Waves of Sorrow was first intended to be on Joshua Tree but was never finished, but the band finalized it for the anniversary release of the album, and this is what Bono had to say about it (via u2.se and u2.com [news item from 9th of November 2007]):
Interviewed in New York, Bono explains that Wave of Sorrow 'was one of the songs from the Joshua Tree sessions that we never finished... a song that was trying to describe experiences that myself and Ali had when we were working in Ethiopia during the famine.'
Jonas Steverud (Maintainer of U2MoL) (4th of December 2007)
Bono was interviewed and commented on Wave of Sorrow, unknown by who, and made the comment that the song was one of the Joshua Tree sessions they never finished. It was a song that tried to describe his experiences when he and Ali went to Ethiopia to work with the refugees there. He comments on that Ethiopia is supposed to be the homeland of the Queen of Saba, that bring Salomon great and rich gifts, and now a parched country. How refugees walked through the night to the camp where Bono and Ali worked for help and relief for them and for their children. It is a bit unclear from the interview if the refugees gave their children to the refugee workers to take care of or if it was just a strong picture of they carrying the children in their arms, but the first stanzas in the song clearly refer to this. According to Bono, the problem with the rain coming was that it took all the top soil with it, all the fertile soil.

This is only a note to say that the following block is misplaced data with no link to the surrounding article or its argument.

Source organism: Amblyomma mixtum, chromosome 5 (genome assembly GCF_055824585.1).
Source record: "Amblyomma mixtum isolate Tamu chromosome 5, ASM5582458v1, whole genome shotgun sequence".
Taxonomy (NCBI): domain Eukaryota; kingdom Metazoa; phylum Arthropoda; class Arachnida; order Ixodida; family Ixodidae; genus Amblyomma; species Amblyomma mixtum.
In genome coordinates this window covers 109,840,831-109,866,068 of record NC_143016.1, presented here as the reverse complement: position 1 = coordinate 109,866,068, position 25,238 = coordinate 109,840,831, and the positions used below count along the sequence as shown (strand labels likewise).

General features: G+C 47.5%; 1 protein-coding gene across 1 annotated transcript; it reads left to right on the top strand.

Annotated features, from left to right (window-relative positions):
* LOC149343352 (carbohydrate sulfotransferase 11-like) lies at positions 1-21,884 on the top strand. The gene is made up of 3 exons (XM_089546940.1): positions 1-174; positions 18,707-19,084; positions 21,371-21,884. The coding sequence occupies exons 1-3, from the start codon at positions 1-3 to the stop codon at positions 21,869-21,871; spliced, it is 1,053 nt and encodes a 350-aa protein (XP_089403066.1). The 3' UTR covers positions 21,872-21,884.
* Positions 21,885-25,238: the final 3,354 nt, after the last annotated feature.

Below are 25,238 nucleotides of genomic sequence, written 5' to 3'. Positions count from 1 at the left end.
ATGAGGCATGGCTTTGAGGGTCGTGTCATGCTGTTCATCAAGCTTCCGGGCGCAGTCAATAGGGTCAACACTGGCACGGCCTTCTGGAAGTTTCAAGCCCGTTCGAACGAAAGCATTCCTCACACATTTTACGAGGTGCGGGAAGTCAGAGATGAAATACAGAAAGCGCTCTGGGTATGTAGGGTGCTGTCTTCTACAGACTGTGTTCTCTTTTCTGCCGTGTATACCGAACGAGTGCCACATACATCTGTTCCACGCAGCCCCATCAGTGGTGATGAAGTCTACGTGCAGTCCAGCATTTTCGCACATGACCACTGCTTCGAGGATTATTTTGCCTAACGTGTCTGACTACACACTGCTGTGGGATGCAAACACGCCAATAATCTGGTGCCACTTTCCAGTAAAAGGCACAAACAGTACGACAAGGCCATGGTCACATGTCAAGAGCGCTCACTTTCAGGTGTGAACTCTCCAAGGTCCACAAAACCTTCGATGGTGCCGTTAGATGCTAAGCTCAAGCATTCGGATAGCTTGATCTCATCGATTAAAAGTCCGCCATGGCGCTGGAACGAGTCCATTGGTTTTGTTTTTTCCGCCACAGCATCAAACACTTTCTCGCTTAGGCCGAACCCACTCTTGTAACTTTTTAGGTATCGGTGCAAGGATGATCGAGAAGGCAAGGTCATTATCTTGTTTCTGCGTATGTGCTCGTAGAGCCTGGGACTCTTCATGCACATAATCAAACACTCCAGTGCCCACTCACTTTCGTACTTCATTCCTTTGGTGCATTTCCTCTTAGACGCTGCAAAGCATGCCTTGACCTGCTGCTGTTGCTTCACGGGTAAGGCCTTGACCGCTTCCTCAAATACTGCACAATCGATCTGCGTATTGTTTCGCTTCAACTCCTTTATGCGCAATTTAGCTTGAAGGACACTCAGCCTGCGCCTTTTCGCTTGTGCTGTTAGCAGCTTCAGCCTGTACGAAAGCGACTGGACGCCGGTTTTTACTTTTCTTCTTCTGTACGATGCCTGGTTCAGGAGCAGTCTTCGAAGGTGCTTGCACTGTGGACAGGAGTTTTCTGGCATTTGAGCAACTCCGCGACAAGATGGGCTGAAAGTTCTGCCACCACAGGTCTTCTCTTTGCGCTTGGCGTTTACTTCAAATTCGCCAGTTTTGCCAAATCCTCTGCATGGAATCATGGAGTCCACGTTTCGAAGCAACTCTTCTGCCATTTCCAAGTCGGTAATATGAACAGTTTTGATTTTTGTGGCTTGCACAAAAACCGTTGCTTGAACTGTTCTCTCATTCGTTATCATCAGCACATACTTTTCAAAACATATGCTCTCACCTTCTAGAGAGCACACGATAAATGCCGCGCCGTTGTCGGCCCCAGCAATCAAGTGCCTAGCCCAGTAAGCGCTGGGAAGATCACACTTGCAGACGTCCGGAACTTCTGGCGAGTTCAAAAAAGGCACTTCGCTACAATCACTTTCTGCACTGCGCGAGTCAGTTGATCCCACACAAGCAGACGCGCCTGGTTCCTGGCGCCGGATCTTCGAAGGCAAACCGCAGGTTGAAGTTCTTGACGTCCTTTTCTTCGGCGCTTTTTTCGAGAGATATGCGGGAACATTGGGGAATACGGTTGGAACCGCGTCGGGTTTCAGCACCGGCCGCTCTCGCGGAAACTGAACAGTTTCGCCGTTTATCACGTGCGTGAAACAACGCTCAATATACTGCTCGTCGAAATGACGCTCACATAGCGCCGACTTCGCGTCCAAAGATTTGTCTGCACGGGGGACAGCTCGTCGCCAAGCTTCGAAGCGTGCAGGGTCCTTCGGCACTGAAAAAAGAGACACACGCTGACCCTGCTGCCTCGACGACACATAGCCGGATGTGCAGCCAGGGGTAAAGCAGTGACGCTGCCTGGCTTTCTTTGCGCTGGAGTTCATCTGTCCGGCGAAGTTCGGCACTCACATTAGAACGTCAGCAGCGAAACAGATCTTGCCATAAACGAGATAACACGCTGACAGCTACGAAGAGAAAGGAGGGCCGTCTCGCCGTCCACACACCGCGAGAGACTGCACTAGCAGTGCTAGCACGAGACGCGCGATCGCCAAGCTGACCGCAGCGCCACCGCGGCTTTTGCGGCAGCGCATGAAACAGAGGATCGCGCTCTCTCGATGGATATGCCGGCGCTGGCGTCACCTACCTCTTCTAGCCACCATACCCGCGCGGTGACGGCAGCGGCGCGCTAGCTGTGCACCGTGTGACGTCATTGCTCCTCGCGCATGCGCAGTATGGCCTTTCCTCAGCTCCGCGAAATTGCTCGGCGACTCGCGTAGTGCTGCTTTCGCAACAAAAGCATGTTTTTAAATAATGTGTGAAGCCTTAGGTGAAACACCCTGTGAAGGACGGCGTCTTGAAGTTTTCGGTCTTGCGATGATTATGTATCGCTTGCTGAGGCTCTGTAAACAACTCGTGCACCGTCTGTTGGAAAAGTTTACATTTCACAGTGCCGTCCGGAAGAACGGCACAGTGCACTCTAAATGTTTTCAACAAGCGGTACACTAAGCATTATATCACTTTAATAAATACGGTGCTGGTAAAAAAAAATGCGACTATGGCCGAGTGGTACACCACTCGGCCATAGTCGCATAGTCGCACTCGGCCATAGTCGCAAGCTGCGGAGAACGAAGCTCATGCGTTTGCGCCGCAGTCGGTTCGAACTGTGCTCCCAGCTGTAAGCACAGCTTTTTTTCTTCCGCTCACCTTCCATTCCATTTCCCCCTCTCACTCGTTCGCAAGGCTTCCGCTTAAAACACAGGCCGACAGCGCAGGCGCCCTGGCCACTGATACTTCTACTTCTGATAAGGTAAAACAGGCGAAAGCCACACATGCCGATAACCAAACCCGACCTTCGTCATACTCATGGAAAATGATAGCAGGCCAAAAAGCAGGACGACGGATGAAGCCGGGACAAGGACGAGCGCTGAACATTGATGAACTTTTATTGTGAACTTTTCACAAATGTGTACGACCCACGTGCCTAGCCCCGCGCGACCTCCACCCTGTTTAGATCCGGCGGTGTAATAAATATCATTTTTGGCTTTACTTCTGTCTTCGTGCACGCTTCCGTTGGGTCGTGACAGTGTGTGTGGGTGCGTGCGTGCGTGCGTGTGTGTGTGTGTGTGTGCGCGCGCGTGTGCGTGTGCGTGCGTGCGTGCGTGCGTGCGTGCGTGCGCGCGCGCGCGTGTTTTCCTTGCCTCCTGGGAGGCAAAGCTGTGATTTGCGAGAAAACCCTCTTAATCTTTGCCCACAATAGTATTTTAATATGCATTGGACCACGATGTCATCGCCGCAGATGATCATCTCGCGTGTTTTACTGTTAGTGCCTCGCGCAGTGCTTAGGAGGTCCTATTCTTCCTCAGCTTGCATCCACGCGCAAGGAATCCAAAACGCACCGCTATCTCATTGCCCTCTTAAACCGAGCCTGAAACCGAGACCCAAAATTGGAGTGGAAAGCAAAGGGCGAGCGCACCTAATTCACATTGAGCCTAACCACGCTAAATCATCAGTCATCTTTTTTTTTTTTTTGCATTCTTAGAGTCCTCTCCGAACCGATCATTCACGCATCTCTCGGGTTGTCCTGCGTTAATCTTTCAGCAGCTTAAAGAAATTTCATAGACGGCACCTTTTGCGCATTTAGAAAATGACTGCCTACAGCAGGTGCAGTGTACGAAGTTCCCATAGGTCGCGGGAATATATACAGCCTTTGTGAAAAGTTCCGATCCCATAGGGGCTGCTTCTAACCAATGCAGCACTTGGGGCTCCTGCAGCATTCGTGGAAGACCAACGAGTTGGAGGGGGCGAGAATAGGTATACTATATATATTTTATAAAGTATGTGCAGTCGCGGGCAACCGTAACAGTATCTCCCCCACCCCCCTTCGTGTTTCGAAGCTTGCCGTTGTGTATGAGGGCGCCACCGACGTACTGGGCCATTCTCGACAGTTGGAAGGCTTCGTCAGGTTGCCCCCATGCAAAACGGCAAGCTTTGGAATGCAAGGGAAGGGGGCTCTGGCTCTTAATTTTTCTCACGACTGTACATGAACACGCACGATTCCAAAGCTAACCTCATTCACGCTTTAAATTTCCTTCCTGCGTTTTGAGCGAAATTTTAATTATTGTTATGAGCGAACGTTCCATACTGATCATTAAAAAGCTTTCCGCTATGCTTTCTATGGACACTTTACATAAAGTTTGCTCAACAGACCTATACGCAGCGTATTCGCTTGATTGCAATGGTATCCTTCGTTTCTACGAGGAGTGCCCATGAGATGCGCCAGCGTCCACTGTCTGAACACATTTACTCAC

Thanks to Chris Taguchi (of Salvation in the Blues fame) for pointing out the interview.
Jonas Steverud (Maintainer of U2MoL) ( 2:th of November 2008)